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Chanaka Fernando
Chanaka Fernando

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A story about 3 modern programming languages

I used to be a part of a team that developed a modern programming language targetting enterprise software. After spending 2 years designing, implementing and using that programming language, I’ve moved into a different job role where I became a user of many technologies including the so-called programming language and many other modern programming languages.

Today (10th September 2019) is a special day for that programming language. “Ballerina”, a programming language designed for implementing modern, network-aware, cloud-native applications has released the GA 1.0 today. It is a great achievement by a team of passionate individuals who spent days and nights until today to make it a reality. As I mentioned before, I have started using different technologies as part of my new job role as a solutions architect (who build things in addition to do presentations).

Here are the 3 programming languages I started learning.

  • Go — The programming language designed by Google and used by many new open-source projects including kubernetes.
  • Rust — The programming language designed by Mozilla research as a replacement to C (yes it is the C you know).
  • Ballerina — The programming language designed by WSO2 to make enterprise application programming fun.

Go is for the majority

If you go back 5 years, within the enterprise software world, you have found 2 sets of programmers running the show. Java and .Net programmers. Even though they kind of had a love and hate relationship with the respective languages, they were looking for a better alternative. Go fill that gap with a bang. Go’s design decisions and the modern features made these programmers fell in love with go and the ecosystem they built around the language made it so easier for these 2 types of programmers to adopt this so fast. Even though go doesn’t have a fair share of the market (overall), it is on its way to becoming a thing in the enterprise software world.

Rust is for the passionate

While enterprise software battlefield is divided into Java and .Net, the systems programming has been dominated by C and C++. The power and the control offered by those languages made it the ultimate choice for systems programmers to adopt. But a set of passionate engineers at Mozilla research wanted to go against the status quo and invent a programming language that can replace the inevitable C. That’s where they built Rust. A programming language that is as fast as C but doesn’t give you runtime bugs which crashes your entire system with a segmentation fault. The Rust designers have designed that in a way so that it is safe and prevent as much runtime bugs as possible and identify them during the compile time. Rust is becoming a popular programming language outside the system programming circle because of the modern features of the language and the ecosystem they have built with “Cargo”.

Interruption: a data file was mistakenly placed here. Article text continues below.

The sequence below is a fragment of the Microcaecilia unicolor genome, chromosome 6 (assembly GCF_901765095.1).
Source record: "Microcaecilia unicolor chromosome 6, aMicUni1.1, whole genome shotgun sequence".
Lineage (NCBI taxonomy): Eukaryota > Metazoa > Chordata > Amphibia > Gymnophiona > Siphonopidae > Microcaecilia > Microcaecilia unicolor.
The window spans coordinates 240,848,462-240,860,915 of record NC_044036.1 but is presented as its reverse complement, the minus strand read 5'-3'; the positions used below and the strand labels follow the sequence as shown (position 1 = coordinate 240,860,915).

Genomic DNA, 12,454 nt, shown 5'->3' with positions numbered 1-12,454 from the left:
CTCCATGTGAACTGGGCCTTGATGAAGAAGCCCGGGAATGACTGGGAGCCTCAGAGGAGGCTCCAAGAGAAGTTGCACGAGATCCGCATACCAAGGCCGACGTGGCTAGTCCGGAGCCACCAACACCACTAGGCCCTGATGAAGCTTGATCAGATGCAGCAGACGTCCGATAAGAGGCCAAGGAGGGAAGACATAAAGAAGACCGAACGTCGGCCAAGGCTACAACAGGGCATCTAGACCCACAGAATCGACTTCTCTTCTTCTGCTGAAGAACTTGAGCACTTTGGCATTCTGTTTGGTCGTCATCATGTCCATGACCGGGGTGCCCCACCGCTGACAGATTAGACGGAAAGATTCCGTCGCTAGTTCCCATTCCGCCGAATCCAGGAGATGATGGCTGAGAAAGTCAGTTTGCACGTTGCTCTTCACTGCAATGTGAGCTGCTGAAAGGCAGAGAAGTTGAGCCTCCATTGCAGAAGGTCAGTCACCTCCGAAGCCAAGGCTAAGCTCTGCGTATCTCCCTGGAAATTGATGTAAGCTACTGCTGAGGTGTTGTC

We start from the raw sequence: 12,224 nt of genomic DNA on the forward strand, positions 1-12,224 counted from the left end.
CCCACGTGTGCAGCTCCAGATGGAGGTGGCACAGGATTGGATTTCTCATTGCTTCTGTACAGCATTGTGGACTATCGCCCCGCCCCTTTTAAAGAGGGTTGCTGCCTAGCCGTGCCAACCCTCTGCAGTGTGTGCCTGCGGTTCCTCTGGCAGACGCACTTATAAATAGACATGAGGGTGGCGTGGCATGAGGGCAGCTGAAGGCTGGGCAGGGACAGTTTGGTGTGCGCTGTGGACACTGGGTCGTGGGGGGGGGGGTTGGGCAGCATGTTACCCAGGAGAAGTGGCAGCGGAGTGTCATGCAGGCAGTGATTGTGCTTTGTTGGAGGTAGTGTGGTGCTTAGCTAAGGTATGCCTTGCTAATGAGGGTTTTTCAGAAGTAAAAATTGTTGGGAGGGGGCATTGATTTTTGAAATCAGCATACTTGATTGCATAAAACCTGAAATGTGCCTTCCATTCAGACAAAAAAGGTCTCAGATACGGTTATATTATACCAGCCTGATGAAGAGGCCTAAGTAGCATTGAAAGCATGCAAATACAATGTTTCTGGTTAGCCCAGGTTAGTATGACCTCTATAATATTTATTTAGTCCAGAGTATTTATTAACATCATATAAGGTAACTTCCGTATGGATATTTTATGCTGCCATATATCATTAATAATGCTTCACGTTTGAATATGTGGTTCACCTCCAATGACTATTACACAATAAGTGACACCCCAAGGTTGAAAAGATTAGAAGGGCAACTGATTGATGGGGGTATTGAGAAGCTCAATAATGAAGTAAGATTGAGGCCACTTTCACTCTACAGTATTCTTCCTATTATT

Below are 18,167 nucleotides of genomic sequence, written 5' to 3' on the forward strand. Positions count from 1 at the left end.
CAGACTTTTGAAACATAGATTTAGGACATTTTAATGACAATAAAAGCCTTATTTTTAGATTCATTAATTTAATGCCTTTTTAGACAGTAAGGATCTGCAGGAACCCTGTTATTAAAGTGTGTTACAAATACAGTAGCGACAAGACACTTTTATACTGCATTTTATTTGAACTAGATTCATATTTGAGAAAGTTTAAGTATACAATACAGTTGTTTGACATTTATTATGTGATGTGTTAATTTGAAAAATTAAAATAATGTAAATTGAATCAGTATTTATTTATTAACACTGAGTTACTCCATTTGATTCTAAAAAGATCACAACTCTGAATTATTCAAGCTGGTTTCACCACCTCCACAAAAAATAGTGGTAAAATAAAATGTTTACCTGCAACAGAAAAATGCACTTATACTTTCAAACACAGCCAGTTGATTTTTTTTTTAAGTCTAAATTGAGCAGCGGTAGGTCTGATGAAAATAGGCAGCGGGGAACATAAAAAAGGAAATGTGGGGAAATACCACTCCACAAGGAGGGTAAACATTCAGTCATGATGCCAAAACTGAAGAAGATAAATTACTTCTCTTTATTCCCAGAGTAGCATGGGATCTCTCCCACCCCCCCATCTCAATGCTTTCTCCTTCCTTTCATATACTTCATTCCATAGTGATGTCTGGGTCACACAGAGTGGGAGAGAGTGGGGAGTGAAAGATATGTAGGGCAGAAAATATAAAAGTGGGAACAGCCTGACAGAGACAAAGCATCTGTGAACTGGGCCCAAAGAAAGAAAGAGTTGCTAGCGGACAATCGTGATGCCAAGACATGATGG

Ballerina is for system builders

So then, why do people need “Ballerina”? Both Go and Rust are excellent programming languages to build systems which does their job at hand with utmost efficiency. But sometimes those systems built with Go and Rust alone cannot fulfill the requirements of the end-user. You need to connect these various systems using an integration tool. Why use a graphical editor and build integrations of you are an efficient programmer who wants more control over what you do? That is where Ballerina comes into the rescue. Ballerina is specifically designed to build integrations with the knowledge of network, messaging formats, protocols, data structures into the language so that you don’t need to rely on third-party libraries when integrating software. Ballerina also comes with features that are available in Go, Rust as well as an ecosystem that allows programmers to build great software through collaboration.

That’s it for the moment. I will see you with more content on these languages in the future.

Top comments (2)

kendru profile image
Andrew Meredith

Thanks for the summary! I have been a big fan of both Go and Rust for a while now, and I have had my eye on Ballerina but have not used it yet. It seems really useful to have your language itself aware of the fact that you are writing networked code. I would love to hear more about your experience building systems in Ballerina.

chanakaudaya profile image
Chanaka Fernando

I have used ballerina to write simple integrations which I used to do using XML based higher level DSLs with other integration products available in the market. The clear advantage I saw there is the power we get as users when writing integration logic. Instead of restricting ourselves into a set of limited keywords, ballerina allows you to express yourself with the code. Ballerina is not just a language, but an entire ecosystem similar to go and rust where you can share your code amongst teams and work collaboratively.